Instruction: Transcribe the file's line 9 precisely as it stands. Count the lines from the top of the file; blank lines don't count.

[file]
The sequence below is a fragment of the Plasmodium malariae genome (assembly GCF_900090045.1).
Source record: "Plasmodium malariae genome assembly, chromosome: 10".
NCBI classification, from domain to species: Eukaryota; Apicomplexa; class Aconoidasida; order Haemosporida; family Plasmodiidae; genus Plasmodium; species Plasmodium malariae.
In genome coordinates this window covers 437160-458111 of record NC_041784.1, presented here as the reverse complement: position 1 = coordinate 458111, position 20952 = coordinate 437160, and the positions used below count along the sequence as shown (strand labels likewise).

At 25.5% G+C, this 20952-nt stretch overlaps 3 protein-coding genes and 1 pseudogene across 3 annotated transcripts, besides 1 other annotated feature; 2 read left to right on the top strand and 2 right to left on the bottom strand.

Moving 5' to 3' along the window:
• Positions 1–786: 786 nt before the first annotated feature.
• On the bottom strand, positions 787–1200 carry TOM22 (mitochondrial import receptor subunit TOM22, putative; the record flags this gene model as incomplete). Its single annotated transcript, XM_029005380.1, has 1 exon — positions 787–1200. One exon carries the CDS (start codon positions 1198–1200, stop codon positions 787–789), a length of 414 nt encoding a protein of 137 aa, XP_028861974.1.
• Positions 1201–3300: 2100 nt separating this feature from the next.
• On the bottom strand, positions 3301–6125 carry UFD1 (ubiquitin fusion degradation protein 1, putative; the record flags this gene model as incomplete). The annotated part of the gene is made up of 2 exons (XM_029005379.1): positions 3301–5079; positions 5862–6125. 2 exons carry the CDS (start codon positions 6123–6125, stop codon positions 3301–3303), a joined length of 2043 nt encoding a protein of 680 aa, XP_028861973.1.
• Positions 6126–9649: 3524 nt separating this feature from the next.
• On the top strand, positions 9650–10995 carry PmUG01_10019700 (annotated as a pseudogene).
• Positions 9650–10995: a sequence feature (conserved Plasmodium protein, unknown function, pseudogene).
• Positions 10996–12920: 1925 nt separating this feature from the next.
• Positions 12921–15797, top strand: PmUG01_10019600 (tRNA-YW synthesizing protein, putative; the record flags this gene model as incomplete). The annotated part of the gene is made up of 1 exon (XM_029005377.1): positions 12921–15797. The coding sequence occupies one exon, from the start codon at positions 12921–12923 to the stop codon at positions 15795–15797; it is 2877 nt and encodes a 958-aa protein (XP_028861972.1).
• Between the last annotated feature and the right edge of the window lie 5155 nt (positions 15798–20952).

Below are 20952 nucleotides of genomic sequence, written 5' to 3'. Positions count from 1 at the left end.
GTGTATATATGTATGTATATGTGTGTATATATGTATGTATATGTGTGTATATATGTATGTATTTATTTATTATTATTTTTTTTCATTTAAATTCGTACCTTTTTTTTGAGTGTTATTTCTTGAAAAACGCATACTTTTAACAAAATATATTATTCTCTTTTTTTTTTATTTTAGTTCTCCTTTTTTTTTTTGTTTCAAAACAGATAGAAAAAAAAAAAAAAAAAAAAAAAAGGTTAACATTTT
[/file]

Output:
• Positions 1201–3300: 2100 nt separating this feature from the next.